Starting with the first scene of the movie, it introduces us to a young girl with a promise of turning into a feisty woman in the near future. She tries to up the sartorial game by instructing the tailor to stitch up a suit with a deep cut at the back- a seemingly bold choice vis a vis the conservative locality she lives in- i.e. Chandni Chowk. But the tailor’s side kick- the young Irrfan Khan reassures her by promising to design the suit just the way likes. And thus, turns into a hopeless puppy frolicking around the lady.
This, ladies and gentlemen, sets the tone for the rest of the movie. The love lorn guy manages to win over the girl, ups the shoddy tailor shop into a swanky showroom frequented by brides to be, thus becoming the “local tycoon”, in selling rip off’s of latest collections by the top notch designers. While the girl possesses the tendency to dare think outside of the limit, that is, what the lively, homely and jostling for space, recognition and attention Chandni Chowk can afford to provide, Irrfan readily supports her.
She aims at securing a seat for their daughter in one of the elite schools of Delhi. Symbolically in a scene, she mispronounces ‘Eton’, but is comparatively aware of its existence, unlike the clueless and territorial Irrfan. And thus begins the saga of Hindi Medium.
As a student of literature shifting gears to the field of education, this was one movie I was waiting for. Since I spent some fifteen days at a government school for the observation period, I can safely proclaim myself as eligible to comment and critique the movie.
When it comes to the elite schools, we know the drill- well to do ambitious parents, scoffing at Hindi and at everything outside of their esoteric realm reek of supremacy. The lead pair moves to the upscale Vasant Vihar in a bid to ease the process of becoming like “the Other”. But something or the other gives the facade away, making them the centre of ridicule. When offering a bribe or taking lessons from the consultant (who’s booked by parents during “the first trimester” in order to prepare their children for such schools) fails, they grope the vein of RTE( Right to Education). The messy (and at times, funny) turn of events to look and act poor does secure a seat but at the cost of Guilt. Yes, with a G.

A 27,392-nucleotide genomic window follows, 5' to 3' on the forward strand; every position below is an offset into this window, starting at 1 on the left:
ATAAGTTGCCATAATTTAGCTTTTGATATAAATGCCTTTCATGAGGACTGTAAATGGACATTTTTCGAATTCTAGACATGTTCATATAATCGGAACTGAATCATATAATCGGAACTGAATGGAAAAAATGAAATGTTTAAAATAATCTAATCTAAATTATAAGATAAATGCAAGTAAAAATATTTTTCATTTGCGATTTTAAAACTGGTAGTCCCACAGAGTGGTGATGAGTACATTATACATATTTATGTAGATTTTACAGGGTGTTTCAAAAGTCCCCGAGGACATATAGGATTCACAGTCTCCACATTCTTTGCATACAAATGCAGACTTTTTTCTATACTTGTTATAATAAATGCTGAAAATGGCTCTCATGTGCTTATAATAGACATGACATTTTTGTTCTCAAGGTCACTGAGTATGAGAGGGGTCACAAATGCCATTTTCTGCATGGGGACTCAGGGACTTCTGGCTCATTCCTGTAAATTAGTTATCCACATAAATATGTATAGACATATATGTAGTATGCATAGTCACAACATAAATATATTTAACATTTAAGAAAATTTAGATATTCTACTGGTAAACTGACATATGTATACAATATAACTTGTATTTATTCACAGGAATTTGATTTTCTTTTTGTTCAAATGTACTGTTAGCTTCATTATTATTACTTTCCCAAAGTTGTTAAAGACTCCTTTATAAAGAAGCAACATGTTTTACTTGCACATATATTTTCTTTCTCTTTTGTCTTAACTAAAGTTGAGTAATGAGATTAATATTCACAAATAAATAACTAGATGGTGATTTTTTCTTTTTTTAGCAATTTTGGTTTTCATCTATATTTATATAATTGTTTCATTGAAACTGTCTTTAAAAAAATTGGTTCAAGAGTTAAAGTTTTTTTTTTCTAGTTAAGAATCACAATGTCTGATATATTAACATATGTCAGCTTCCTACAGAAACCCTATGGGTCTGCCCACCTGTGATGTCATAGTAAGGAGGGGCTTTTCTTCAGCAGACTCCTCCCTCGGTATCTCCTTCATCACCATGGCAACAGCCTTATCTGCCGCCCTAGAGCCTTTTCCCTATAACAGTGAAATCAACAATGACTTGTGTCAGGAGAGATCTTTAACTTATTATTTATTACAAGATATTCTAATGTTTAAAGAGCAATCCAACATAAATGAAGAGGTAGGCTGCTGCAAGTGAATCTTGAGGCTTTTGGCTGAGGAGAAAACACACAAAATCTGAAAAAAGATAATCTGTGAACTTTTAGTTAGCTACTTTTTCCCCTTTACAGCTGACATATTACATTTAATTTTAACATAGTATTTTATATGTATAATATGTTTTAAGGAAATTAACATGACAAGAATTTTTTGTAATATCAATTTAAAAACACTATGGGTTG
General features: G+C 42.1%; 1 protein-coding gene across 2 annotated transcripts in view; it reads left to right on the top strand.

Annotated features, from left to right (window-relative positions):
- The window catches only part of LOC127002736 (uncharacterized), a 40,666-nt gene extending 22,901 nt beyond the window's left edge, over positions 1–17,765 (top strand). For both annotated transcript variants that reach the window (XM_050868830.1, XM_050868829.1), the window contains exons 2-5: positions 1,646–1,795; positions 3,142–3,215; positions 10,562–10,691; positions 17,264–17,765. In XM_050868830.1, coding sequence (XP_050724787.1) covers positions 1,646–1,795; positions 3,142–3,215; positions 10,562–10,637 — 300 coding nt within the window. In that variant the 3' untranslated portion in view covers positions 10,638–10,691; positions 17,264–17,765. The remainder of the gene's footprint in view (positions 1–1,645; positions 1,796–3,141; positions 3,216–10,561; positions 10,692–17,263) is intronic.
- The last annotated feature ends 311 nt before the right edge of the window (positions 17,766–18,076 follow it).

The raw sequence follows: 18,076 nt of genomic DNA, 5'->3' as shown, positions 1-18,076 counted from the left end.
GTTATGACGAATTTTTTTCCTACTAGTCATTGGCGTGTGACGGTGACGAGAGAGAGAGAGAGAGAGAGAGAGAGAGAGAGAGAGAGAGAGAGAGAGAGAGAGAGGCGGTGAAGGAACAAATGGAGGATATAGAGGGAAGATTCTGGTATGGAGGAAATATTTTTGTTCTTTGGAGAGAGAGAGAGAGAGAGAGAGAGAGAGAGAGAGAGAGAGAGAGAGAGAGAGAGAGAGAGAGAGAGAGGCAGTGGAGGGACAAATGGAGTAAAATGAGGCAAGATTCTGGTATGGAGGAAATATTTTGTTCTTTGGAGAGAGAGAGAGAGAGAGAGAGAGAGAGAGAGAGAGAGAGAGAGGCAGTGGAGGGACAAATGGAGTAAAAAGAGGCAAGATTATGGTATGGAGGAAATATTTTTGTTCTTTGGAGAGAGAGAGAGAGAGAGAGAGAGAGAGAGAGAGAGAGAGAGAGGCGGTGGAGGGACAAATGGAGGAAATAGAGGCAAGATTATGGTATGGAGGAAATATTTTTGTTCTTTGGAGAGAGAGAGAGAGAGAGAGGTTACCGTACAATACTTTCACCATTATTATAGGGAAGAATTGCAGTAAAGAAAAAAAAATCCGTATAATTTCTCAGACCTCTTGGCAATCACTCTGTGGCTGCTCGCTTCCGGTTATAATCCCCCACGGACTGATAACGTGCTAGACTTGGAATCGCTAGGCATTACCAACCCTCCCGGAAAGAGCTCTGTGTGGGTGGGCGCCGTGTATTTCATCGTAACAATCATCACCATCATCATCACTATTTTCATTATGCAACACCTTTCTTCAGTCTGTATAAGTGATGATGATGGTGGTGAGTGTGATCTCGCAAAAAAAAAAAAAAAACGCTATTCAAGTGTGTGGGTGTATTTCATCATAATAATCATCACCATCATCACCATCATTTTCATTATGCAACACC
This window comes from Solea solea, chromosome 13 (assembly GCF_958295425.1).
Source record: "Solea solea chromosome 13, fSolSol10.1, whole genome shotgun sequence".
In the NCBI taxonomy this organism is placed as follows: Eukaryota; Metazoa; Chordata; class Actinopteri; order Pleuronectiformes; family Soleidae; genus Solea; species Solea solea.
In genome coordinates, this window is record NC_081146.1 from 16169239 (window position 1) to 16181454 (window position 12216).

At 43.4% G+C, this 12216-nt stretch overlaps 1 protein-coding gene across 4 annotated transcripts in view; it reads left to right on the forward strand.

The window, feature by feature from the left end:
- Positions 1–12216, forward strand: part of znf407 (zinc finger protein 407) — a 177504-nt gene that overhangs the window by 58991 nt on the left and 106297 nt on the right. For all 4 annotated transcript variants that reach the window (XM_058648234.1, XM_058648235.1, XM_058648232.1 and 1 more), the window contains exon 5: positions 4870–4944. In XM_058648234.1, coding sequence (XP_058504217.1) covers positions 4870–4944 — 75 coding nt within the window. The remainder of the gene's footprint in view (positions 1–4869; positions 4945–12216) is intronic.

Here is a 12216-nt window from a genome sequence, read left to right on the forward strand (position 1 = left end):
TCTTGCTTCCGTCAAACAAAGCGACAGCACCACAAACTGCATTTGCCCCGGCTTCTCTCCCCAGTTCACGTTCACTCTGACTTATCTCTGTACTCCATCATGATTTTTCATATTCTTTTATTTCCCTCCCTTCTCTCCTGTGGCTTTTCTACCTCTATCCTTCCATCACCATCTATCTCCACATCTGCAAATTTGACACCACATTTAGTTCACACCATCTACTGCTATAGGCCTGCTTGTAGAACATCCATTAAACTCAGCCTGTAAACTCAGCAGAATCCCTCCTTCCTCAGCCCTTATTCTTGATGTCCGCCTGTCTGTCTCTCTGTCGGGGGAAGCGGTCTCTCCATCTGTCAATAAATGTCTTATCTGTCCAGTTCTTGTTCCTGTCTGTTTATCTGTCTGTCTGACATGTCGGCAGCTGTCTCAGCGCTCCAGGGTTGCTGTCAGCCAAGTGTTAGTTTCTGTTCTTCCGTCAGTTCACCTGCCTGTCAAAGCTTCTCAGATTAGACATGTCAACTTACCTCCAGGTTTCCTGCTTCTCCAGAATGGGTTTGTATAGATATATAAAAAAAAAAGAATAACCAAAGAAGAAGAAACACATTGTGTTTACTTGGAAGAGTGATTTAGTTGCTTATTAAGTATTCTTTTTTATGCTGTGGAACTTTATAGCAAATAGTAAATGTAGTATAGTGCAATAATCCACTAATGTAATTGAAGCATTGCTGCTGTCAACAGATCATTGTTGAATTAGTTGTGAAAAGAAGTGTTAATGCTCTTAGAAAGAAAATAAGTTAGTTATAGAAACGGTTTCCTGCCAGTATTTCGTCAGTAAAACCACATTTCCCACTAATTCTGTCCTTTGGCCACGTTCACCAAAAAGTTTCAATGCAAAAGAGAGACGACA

The episode where they try and deal with it by donating books, furniture and improving the infrastructure ( Swachh Bharat Abhiyaan coming into the frame with clean toilets and related habits) is particularly interesting. The government school I went to was sorted in some of the arenas but I am aware of how a lot of schools struggle to avail the students the basic facilities. But the part where the child prattles in perfect English by reading those books was a bit difficult to digest for me. The kids in tenth standard find it difficult to string a few words together, furiously translating/noting the words from English to Hindi in a bid to remember. In that period, I came across just one teacher who was excellently donning the role of a language teacher. The rest just read the lesson, turning the class where the medium of instruction was supposed to be bilingual, into just another Hindi lesson. So, how can assuring good textbooks solve that particular problem? Yes, I agree that there is a huge gap in the demand and supply of textbooks in govt schools, wherein the NCERT books are deemed compulsary. The existing books are of a poor paper quality and the private publishers aren’t allowed to foray into the scene. On top of that, the no detention policy is like the rotten cherry on top.